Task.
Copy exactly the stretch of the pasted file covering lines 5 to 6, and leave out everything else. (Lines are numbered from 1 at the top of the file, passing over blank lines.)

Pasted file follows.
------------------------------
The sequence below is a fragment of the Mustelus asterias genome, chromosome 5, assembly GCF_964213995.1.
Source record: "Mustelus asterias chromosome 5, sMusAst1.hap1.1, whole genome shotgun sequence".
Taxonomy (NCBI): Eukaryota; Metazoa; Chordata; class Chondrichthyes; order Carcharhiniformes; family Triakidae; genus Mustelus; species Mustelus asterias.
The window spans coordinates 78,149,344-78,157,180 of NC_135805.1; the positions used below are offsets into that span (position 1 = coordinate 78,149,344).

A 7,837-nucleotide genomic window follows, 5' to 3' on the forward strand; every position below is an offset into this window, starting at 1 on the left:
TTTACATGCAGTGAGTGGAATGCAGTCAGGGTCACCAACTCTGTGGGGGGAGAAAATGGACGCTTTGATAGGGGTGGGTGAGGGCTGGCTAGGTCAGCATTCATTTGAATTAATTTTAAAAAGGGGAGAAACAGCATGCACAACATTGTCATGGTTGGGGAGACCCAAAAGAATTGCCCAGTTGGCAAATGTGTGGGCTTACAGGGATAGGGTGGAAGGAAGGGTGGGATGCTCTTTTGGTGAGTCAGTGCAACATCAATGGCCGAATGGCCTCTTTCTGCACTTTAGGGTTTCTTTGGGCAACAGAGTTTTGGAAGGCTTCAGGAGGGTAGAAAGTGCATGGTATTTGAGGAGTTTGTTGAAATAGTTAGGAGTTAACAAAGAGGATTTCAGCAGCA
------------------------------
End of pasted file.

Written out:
A 7,837-nucleotide genomic window follows, 5' to 3' on the forward strand; every position below is an offset into this window, starting at 1 on the left:
TTTACATGCAGTGAGTGGAATGCAGTCAGGGTCACCAACTCTGTGGGGGGAGAAAATGGACGCTTTGATAGGGGTGGGTGAGGGCTGGCTAGGTCAGCATTCATTTGAATTAATTTTAAAAAGGGGAGAAACAGCATGCACAACATTGTCATGGTTGGGGAGACCCAAAAGAATTGCCCAGTTGGCAAATGTGTGGGCTTACAGGGATAGGGTGGAAGGAAGGGTGGGATGCTCTTTTGGTGAGTCAGTGCAACATCAATGGCCGAATGGCCTCTTTCTGCACTTTAGGGTTTCTTTGGGCAACAGAGTTTTGGAAGGCTTCAGGAGGGTAGAAAGTGCATGGTATTTGAGGAGTTTGTTGAAATAGTTAGGAGTTAACAAAGAGGATTTCAGCAGCA